Cannabis-related disorders

Diagnostic criteria
Cannabis use disorder is a condition characterized by compulsive use of cannabis and the
physiological dependence of this substance and all substances derived from this plant. Other
names for this plant include weed, pot, herb, reefer, Mary Jane, dagga dope and bhang among
many others (APA, 2013) Cannabis use disorder (CUD) is defined as the persistent and
problematic use of cannabis, or marijuana, despite significant impairment to the body and
senses. Cannabis-induced impairments can range from moderate to severe. CUD is also
referred to as cannabis addiction and marijuana addiction (Caffrey., 2019). It causes impairment
in normal daily activities of the addicted.
The diagnosis criteria according to the DSM 5 focuses at least two of the following should be
present, occurring within the12 month period.
Craving to use the substance
Wanting to cut down or stop but unable
Taking substances in larger amounts or longer than intended
Neglecting other aspects of life
Continues to use even when it causes problems
Using substances even when it puts the patient in danger (APA, 2013).
Psychotherapy and psychopharmacologic treatment of cannabis
Although cannabis is the most widely used illicit psychoactive substance worldwide, no
medication is approved for its treatment. However, N- acetylcysteine, and gabapentin can be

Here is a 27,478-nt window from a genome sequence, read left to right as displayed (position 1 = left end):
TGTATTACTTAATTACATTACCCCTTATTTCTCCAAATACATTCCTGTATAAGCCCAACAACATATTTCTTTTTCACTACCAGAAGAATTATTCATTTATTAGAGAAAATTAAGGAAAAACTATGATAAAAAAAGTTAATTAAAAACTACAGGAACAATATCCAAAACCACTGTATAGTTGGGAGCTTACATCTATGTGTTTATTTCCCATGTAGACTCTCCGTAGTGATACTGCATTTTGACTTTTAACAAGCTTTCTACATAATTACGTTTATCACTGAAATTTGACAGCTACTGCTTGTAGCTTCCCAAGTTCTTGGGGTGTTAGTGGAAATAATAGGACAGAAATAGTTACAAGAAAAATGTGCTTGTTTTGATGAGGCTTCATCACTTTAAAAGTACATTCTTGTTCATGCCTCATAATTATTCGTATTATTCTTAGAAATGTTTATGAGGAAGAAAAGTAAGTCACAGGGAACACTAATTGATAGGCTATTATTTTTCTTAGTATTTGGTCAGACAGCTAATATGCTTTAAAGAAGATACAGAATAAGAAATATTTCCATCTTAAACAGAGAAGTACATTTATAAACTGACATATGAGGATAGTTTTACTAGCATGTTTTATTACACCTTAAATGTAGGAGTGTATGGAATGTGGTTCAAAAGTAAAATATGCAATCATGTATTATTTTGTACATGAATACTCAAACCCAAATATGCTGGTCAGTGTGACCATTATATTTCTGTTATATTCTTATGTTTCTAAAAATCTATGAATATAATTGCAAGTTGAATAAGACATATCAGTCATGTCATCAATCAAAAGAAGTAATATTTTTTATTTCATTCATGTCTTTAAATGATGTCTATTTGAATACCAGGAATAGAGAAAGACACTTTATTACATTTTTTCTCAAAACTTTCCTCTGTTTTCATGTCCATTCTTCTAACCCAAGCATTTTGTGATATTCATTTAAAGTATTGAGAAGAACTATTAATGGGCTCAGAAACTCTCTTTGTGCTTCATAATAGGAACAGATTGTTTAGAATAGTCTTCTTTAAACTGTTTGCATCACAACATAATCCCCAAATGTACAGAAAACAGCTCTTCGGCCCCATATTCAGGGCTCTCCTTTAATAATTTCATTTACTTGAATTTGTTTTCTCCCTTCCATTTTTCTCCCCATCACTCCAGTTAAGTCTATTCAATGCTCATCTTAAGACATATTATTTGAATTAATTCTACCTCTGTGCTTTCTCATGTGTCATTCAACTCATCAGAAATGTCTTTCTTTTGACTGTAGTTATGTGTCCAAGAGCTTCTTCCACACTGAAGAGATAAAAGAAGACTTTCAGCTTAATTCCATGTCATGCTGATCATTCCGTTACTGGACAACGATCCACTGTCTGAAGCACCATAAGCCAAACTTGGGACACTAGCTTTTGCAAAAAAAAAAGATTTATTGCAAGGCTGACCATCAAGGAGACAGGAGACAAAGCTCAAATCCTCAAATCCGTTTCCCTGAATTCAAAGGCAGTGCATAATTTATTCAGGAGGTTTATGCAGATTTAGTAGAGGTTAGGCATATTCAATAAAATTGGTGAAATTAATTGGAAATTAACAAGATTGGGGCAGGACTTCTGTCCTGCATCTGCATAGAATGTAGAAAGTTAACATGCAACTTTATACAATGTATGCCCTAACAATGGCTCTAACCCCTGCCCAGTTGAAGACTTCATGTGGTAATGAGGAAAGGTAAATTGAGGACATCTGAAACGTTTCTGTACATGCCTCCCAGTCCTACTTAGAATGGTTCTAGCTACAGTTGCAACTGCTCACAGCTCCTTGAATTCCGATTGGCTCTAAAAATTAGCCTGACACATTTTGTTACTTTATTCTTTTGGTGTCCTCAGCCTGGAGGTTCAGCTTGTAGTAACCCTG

used. Psychotherapy can be used to help counsel the patient into recognizing and modifying
behavior. Human laboratory studies and clinical trials have tested multiple medications normally
approved for other conditions, such as antidepressants, anxiolytics, mood stabilizers, and
antiepileptic drugs 43– 49. For example, the anticonvulsant gabapentin, a GABA/calcium
channel modulator, reduced cannabis use, and withdrawal symptoms in adults with CUD
(Sabioni et al., 2018). Psychotherapy can be used to help counsel the patient into recognizing
and modifying behavior. Face-to-face psychological interventions (e.g., Cognitive Behavioral
Therapy- [CBT], Motivation Enhancement Therapy- [MET]) is widely used in treating
problematic cannabis use (Tatar et al., 2020)
Clinical features for cannabis use
Some of the signs and symptoms that can be observed on a cannabis addict include; Red eyes,
increased appetite, Chronic cough, Cannabis odor on clothes, Yellowing of fingertips Burning of
incense (to hide odor), Exaggerated craving and impulse for specific foods, Grandiosity,
Impaired judgment, Impaired motor performance, and Inappropriate laughter. During
withdrawal, the patient may present with anxiety, depression, and suicidal withdrawal (APA,

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